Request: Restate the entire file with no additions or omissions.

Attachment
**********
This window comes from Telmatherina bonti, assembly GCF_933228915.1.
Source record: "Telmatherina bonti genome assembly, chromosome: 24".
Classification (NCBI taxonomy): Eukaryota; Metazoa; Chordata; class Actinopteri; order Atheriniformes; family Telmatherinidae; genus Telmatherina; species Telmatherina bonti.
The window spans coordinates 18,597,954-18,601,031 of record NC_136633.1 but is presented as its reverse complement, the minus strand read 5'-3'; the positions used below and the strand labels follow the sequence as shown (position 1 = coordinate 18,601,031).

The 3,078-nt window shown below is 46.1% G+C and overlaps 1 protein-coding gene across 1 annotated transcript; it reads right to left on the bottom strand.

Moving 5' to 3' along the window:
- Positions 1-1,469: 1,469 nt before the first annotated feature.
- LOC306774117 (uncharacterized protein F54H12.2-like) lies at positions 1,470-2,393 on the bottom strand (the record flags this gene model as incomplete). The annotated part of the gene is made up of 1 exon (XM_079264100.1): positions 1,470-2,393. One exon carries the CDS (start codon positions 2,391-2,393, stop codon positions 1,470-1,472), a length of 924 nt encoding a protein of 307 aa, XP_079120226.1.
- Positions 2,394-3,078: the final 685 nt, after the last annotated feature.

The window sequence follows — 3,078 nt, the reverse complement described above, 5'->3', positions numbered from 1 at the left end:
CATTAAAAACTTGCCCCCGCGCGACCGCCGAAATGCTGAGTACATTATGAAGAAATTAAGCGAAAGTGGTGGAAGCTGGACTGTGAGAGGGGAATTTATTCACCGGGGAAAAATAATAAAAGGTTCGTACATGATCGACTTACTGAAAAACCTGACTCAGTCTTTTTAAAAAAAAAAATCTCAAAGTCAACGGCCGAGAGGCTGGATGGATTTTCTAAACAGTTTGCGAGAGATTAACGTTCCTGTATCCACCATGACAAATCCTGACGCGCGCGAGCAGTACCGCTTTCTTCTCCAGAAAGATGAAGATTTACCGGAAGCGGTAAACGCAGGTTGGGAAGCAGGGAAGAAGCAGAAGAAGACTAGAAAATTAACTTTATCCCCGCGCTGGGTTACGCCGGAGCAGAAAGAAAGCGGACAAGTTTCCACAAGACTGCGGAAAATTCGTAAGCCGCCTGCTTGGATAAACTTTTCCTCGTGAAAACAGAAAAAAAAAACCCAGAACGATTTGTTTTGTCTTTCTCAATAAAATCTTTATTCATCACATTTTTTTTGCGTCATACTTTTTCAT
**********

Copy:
This window comes from Telmatherina bonti, assembly GCF_933228915.1.
Source record: "Telmatherina bonti genome assembly, chromosome: 24".
Classification (NCBI taxonomy): Eukaryota; Metazoa; Chordata; class Actinopteri; order Atheriniformes; family Telmatherinidae; genus Telmatherina; species Telmatherina bonti.
The window spans coordinates 18,597,954-18,601,031 of record NC_136633.1 but is presented as its reverse complement, the minus strand read 5'-3'; the positions used below and the strand labels follow the sequence as shown (position 1 = coordinate 18,601,031).

The 3,078-nt window shown below is 46.1% G+C and overlaps 1 protein-coding gene across 1 annotated transcript; it reads right to left on the bottom strand.

Moving 5' to 3' along the window:
- Positions 1-1,469: 1,469 nt before the first annotated feature.
- LOC306774117 (uncharacterized protein F54H12.2-like) lies at positions 1,470-2,393 on the bottom strand (the record flags this gene model as incomplete). The annotated part of the gene is made up of 1 exon (XM_079264100.1): positions 1,470-2,393. One exon carries the CDS (start codon positions 2,391-2,393, stop codon positions 1,470-1,472), a length of 924 nt encoding a protein of 307 aa, XP_079120226.1.
- Positions 2,394-3,078: the final 685 nt, after the last annotated feature.

The window sequence follows — 3,078 nt, the reverse complement described above, 5'->3', positions numbered from 1 at the left end:
CATTAAAAACTTGCCCCCGCGCGACCGCCGAAATGCTGAGTACATTATGAAGAAATTAAGCGAAAGTGGTGGAAGCTGGACTGTGAGAGGGGAATTTATTCACCGGGGAAAAATAATAAAAGGTTCGTACATGATCGACTTACTGAAAAACCTGACTCAGTCTTTTTAAAAAAAAAAATCTCAAAGTCAACGGCCGAGAGGCTGGATGGATTTTCTAAACAGTTTGCGAGAGATTAACGTTCCTGTATCCACCATGACAAATCCTGACGCGCGCGAGCAGTACCGCTTTCTTCTCCAGAAAGATGAAGATTTACCGGAAGCGGTAAACGCAGGTTGGGAAGCAGGGAAGAAGCAGAAGAAGACTAGAAAATTAACTTTATCCCCGCGCTGGGTTACGCCGGAGCAGAAAGAAAGCGGACAAGTTTCCACAAGACTGCGGAAAATTCGTAAGCCGCCTGCTTGGATAAACTTTTCCTCGTGAAAACAGAAAAAAAAAACCCAGAACGATTTGTTTTGTCTTTCTCAATAAAATCTTTATTCATCACATTTTTTTTGCGTCATACTTTTTCAT